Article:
Friday, November 24, 2017

i don’t know but it was pretty sensational

We've been here before.

Flash Gordon. Silly, stupid fun with a kickass soundtrack and score.

With the unreal, murky red sky and Aquaman flying between Cyborg and the Batmobile, I wonder if someone working on Justice League didn't have some love for this film... Hell, given the likely ages of people working behind the scenes on a movie like Justice League, I wouldn't be surprised if they all had some love for Flash Gordon. But--not that I'm reviewing Justice League right now--they could have used a lot more of the sense of fun that Flash Gordon has.

Seriously, even in its quietest, most serious moments, this movie can't help but be fun. From Ming's ridiculously labeled-in-English world-destroying computer to the "football" game to Aura kissing Flash while he's trying to communicate telepathically with Dale to that silly rocketcycle and the sheer beyond-Stormtrooper level of missing the targets by the palaces guns--it's all so damn silly.

And--if such a thing can be, and in a film from 1980, the label would be apt--it's so innocently racist and sexist and macho.

(I will admit, I kind of wanted a color-coded little person as a pet like Aura has. But, well, that would be wrong. Or, as I got older, I wanted to be that little person, perhaps.)

But, Flash Gordon just doesn't care about that stuff. It's too busy just being itself.

Like Flash (Sam Jones) and Dale Arden (Melody Anderson) have matching outfits for some reason--white and red. I think Zarkov (Topol) and Munson (William Hootkins) are wearing identical shirts, too... Close anyway. They're outfits are the same beige and white shades (except for Munson's jeans) but in slightly different combinations. I imagine that someone from Mongo actually made the film. When the various tribes come to the palace, they have obvious styles that make them distinct. So, someone in the costume department, who happened to be from the real Mongo, made Munson and Zarkov match because they're the scientist tribe. And, Dale and Flash match because they're in the passenger tribe.

(The inversions are the interesting thing. Flash is earring white with red cuffs and red lettering. Dale is wearing a red dress with a white coat. (Additionally, Jones' dark hair was lightened for the role of Flash and Anderson's lighter hair was darkened for the role of Dale.) Zarkov has a lighter shirt with a darker jacket, Munson a darker shirt under a lighter coat.)

And, I just learned that John Hollis, who plays Lobot in The Empire Strikes Back, also plays one of Klytus' observers--meaning, before he had a cybernetic implant around the back of his head, and now he's got one around the front. I swear I used to joke (possibly just in my head) that the observers were related to Lobot, and it's the same actor. With no IMDb when I was a kid--and I wouldn't have a subscription to Starlog magazine until the back half of the 80s--I didn't know how right I was.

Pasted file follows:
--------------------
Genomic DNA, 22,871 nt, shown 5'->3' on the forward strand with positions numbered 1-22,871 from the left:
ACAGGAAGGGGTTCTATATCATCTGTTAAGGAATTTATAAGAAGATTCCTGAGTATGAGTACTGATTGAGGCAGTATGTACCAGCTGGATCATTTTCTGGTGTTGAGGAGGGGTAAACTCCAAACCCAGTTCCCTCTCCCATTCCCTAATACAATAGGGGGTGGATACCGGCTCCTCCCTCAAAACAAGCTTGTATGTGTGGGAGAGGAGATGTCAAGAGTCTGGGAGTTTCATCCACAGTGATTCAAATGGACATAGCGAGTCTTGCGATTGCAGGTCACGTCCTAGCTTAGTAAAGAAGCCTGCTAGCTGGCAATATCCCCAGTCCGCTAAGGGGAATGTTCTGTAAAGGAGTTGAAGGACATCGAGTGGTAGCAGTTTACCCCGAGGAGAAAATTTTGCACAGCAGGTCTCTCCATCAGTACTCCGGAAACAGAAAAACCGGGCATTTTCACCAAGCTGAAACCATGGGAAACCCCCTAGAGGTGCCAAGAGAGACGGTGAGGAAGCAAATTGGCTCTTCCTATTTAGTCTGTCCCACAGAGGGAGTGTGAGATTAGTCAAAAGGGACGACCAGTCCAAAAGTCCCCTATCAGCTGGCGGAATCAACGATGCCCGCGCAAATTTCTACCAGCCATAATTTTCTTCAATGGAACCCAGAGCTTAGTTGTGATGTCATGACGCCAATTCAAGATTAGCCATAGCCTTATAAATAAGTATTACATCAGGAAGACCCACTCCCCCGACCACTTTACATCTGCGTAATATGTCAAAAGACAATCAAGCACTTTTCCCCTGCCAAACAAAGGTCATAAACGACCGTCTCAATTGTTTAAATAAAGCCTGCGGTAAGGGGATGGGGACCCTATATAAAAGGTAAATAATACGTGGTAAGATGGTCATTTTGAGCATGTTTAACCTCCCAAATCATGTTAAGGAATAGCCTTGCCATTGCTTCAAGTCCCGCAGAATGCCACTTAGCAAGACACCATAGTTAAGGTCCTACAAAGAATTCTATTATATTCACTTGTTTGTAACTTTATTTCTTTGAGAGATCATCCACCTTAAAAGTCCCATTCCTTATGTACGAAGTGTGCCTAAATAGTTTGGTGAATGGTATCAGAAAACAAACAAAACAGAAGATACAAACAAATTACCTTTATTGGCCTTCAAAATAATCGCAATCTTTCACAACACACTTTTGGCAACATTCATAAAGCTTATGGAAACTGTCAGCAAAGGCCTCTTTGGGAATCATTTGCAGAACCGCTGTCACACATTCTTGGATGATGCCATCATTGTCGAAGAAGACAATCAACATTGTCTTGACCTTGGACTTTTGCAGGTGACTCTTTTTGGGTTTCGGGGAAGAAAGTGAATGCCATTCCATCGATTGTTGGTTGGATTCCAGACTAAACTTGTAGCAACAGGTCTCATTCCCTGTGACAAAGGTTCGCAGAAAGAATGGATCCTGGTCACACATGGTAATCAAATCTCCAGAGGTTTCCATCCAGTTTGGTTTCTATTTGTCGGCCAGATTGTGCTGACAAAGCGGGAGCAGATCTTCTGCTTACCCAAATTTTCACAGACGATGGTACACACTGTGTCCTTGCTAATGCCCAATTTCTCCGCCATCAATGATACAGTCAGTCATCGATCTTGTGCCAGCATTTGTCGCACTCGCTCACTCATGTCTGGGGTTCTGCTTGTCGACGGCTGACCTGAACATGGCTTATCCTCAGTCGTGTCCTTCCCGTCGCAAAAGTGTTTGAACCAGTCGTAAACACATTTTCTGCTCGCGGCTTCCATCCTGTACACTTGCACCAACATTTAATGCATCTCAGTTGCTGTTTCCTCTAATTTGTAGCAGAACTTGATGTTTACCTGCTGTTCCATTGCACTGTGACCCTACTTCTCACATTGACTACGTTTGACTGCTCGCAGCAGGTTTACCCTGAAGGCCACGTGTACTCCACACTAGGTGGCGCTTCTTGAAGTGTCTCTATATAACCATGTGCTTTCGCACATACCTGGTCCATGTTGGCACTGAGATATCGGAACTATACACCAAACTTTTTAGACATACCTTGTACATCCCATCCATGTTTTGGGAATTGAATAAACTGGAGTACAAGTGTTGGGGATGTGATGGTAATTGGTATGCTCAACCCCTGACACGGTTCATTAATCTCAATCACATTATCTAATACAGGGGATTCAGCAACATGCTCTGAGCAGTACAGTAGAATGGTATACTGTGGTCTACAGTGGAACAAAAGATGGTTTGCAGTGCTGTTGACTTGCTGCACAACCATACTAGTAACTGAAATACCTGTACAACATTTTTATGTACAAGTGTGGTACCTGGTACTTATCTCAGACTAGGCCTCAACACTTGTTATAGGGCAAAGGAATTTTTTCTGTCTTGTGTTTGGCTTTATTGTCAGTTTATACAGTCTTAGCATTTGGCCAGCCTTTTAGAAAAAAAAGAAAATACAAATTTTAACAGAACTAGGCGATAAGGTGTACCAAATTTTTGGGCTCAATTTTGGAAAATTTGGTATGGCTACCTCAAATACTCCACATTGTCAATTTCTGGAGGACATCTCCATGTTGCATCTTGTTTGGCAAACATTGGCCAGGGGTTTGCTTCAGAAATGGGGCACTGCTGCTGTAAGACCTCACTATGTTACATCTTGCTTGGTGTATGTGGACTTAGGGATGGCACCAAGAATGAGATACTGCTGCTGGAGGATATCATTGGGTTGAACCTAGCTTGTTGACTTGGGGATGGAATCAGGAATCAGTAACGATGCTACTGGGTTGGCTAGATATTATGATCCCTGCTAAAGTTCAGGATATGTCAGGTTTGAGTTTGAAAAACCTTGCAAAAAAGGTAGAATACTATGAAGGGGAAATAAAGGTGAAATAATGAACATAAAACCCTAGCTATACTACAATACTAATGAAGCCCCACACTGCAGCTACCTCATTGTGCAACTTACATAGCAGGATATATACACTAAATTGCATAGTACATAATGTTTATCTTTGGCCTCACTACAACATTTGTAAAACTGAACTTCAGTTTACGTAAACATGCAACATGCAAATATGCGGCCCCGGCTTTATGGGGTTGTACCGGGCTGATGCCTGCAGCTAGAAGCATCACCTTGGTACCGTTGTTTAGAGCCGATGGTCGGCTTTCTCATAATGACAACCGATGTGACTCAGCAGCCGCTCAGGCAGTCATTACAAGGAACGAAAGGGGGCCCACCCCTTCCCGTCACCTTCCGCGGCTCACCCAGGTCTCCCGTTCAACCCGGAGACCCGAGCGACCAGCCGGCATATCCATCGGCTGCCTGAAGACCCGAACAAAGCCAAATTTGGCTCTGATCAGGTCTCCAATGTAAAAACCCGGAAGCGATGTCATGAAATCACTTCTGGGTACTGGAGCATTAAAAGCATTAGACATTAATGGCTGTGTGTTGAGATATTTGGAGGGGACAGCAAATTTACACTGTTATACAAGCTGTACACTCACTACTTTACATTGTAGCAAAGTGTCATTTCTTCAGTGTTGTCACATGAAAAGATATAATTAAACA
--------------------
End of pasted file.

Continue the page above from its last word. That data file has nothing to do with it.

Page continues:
Another thing I just learned: probably a big reason for the film being so... Simple, painted in such broad strokes, aiming for fun more than depth. Producer Dino De Laurentiis, while he could read English, liked to have his commissioned scripts translated into Italian (and his translator wasn't that good) because he didn't "want to be fooled by the words," screenwriter Lorenzo Semple, Jr explains to io9. (A foreign crew working with American actors--a combination that when horribly for Troll 2.) De Laurentiis told Semple, "I do want to be fooled by written words. I want to know the story." On the one hand, that is an awful, awful way of making a film. But, you just might get a ridiculously fun movie out of it as long as someone fixes the dialogue later, and your actors improvise, and no one thinks too deeply about how a comic book might work in live action.

 

 

 

 

 

I get that the lizard people are odd, what with the eyes inside their mouths. But, it feels like no one likes them in this film. One dares to cross a hallway and is vaporized by that floating head robot thingy. We see more in the dungeon. Two are in the cage with Flash when he's lowered into the swamp. In the comics, they were actually even less lizard-like. And, they ate people, apparently. And, they were led by a "Grand Dragon"--and this was in 1936... well after the KKK was using that term. Maybe it's better that no one was offering any respect to the followers of the Grand Dragon in this film. We've already got both a Yellow Menace stereotype as the villain and a whitewashed casting of said menace. There was already enough potential for offense.

 

 

 

 

 

Flash sets the final timer in the Ajax. Except, he hasn't talked to Zarkov in a while, so how can he be so precise, setting minutes and seconds? Nevermind that killing Ming doesn't necessarily save the Earth from the Moon crashing into it. I mean, Ming's world-destroying computer thingy could easily still be operational, and the Great God Dyzan might want Earth destroyed anyway, maybe even because Flash killed Ming.

And, oh how young me wanted a sequel. Give me a THE END? and I want more.

Also, I just noticed after all these years, the graffiti on the big Ming heads. (I'd noticed long ago the LONG LIVE FLASH graffiti in the dungeon.) One head has painted on it MING IS DEAD. The other one had three tears painted beneath one eye. Part of the fun of revisiting all these movies I've seen so many times is the familiarity, cinematic comfort food. But, finding something new is wonderful, too.

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